Why I just can’t quit the NBA Slam Dunk Contest

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The 2022 NBA Slam Dunk Contest was another disaster in a long line of them. But I just can’t give up on the dunk contest yet.

Saturday night’s NBA Slam Dunk Contest was not good. A litany of meandering preambles, missed attempts, and underwhelming finishes made for another in a long line of underwhelming dunk contests in recent years. The Knicks’ Obi Toppin won practically by default with the Warriors’ Juan Toscano Anderson unable to complete his final dunk. It was a fittingly anticlimactic end to a disappointing contest.

Not since 2016, when Aaron Gordon and Zach LaVine matched each other dunk-for-dunk has there been a memorable or particularly interesting dunk contest. Since then, there have been six contests of varying quality, contests with individual moments that were cool, but failed to add up to much. The thing I remember most clearly from these last few years is John Collins’ strange tribute to the Tuskegee Airmen and even that I remember less for the dunk than for the gloriously surreal theater of it all. It ruled, but I’m skeptical it really provides much of a blueprint for how to address what is currently ailing the dunk contest.

Compared to the other All-Star Saturday events, the dunk contest has both the highest ceiling and the lowest floor. The skills challenge, with its shifting format and low stakes is sometimes more confounding than compelling. And though it’s hard to imagine what a truly thrilling skills competition would entail, there’s bound to be something enjoyable in the midst of that strange obstacle course. But those joys are short-lived. Yes, it was very cool seeing Evan Mobley and Darius Garland nail shot after shot in the opening round, but it was a fleeting delight. Devoted as I am to Northeast Ohio, I doubt this is something I will be recounting and celebrating with my friends in years to come.

Some have proposed that the NBA make the three-point competition the capstone event of Saturday night, since it is the event that now features the most stars and is also much less likely to disappoint than the dunk contest is. But what are the most iconic moments of the three-point contest’s history? Craig Hodges making 19 in a row? Larry Bird walking away, finger raised, after clinching the competition with his final Money Ball? These moments are certainly great, but the highest highs of the three-point contest pale in comparison to what the dunk contest is capable of. This shooting competition may not ever truly bum fans out, but it also lacks the capacity to leave them in awe.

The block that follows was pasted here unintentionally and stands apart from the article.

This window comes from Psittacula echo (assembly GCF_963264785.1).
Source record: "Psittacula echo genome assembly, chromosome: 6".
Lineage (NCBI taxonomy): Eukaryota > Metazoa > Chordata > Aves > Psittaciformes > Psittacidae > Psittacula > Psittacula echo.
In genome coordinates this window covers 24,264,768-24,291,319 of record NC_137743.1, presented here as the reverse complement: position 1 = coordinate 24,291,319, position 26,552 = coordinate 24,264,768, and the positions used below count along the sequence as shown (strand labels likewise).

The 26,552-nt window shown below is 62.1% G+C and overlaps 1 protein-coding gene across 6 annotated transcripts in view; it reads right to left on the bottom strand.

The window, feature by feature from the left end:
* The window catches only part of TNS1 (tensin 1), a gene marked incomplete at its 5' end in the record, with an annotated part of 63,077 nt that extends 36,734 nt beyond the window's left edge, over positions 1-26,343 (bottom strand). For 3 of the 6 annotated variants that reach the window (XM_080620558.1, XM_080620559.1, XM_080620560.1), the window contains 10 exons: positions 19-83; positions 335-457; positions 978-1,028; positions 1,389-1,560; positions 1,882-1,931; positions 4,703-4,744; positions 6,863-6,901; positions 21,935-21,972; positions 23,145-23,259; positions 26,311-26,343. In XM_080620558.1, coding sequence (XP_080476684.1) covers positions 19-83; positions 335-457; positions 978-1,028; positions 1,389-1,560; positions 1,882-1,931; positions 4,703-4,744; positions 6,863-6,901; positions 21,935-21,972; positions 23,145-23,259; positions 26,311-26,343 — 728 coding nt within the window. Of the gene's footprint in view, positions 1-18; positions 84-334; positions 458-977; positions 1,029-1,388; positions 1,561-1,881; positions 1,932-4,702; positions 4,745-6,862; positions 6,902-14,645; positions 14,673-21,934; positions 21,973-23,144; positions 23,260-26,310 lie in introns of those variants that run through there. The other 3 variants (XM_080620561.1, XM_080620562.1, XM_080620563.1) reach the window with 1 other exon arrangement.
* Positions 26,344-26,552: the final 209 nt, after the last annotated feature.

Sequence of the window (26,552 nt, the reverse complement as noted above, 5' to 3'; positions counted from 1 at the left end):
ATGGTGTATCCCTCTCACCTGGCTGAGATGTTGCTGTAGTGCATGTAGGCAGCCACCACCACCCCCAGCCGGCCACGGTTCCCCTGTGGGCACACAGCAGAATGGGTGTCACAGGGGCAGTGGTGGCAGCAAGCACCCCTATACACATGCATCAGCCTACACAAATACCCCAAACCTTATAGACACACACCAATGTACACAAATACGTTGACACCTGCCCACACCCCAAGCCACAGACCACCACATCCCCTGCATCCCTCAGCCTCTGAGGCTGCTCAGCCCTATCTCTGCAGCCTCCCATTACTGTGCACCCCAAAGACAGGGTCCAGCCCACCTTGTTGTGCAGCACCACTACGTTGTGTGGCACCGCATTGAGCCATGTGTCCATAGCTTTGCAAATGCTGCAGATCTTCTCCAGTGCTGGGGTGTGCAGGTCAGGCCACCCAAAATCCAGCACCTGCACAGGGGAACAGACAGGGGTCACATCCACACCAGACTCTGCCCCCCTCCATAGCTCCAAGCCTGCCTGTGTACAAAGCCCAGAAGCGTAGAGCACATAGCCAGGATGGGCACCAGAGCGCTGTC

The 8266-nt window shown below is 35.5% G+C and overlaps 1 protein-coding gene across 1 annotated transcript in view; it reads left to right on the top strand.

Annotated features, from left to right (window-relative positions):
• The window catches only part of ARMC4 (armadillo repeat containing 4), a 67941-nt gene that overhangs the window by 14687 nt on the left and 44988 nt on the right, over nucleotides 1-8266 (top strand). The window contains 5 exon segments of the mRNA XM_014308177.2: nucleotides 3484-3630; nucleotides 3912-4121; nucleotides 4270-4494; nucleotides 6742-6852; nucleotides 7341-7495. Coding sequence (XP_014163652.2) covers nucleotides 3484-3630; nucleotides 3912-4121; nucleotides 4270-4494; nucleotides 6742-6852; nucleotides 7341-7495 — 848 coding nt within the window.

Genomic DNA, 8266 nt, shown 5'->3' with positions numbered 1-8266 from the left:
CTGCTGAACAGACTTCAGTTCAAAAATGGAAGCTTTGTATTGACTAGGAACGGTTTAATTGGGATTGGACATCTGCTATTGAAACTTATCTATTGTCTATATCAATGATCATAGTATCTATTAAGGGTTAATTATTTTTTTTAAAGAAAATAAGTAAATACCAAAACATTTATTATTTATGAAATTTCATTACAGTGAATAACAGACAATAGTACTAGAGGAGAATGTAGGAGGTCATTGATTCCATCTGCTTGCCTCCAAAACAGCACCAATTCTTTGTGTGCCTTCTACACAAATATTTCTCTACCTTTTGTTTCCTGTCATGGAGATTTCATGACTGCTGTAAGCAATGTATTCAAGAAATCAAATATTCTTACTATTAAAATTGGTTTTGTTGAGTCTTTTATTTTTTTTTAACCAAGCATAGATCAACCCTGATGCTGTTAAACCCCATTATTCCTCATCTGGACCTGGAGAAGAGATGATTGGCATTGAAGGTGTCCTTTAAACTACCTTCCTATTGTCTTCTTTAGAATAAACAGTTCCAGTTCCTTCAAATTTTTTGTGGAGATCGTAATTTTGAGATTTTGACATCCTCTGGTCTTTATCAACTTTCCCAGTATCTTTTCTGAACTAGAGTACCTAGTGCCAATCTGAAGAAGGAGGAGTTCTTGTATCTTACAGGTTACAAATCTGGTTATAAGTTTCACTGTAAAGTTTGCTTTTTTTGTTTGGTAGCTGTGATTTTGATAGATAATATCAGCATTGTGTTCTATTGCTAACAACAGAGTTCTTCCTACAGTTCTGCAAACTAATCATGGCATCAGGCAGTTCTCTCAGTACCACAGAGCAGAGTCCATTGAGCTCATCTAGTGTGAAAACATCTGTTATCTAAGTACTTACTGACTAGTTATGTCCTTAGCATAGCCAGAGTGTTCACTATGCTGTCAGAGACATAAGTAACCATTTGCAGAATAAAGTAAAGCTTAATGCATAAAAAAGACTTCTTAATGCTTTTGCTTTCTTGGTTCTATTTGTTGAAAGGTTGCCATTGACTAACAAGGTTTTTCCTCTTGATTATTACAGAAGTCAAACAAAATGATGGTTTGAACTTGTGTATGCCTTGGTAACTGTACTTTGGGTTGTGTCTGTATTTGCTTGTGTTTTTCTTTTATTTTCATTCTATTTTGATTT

There is nothing like the NBA Slam Dunk Contest, at its best and at its worst

The dunk contest is the place where basketball can, for a strange moment, become performance art. If you do not think of Gerald Green’s Birthday Cake Dunk as a cornerstone of NBA lore, or smile upon remembering how Jeremy Evans dunked over a painting of himself dunking, then we are fundamentally different people. I’m a man who owns a shirt commemorating Dee Brown’s 1991 No Look Dunk, after all. It is the rare space in professional sports where a player is free to create outside the parameters of a strict rulebook, where unbound creativity is encouraged. And when that freedom does not lead to something new, something awe-inspiring, the disappointment is compounded because of all that excess opportunity being wasted.

The thing about players having that much freedom is that, coupled with it, is the freedom to fail. There is no safety net for those Saturday night dunkers apart from the fact that, with limits imposed on how many missed dunks one can have, one can now only fail so many times before being yanked off stage. It’s a vulnerable stage to perform on and that, as much as anything, may explain why so few stars seem eager to appear in the contest.

Of course, that is not to say that there is any shortage of suggestions on how the contest may be fixed. Most ideas will be impractical and many others will be silly gimmicks whose novelty would quickly fade. I understand the impulse, but I think such desires are misguided.

It is easy to wring one’s hands about the contest’s current lack of originality, both conceptually and athletically. How many more throwback jerseys only loosely related to the dunk at hand must we see? How many more times will fans be forced to watch someone dunk over a teammate or NBA legend? But these moments are all worth it for the potential of what could be, of what may someday come. Those unoriginal dunks will fade and the in-the-moment disappointment will evaporate, but the iconic, awe-inspiring ones will live forever. I do not want to take away the possibility of such moments.

It may currently seem like we have seen all the dunks that can be done, that there is no room left for innovation, and that the dunk contest will forever be a disappointing shadow of itself. But it has felt like this before. The contest’s quality has always ebbed and flowed, with one fallow period even leading to the league temporarily canceling it in the late 90’s. That is no guarantee that there is an iconic contest imminent, but that nascent hope for transcendence is why I, and so many others, continue to watch the dunk contest, even as we know that such contests are the exception rather than the rule. Where else can you see a man appear to defy gravity? Where else can you see a man blow out a candle in midair? Why would the NBA preemptively rule out the possibility for such moments? You can’t force magic. All one can do is create an environment that allows for its arrival.

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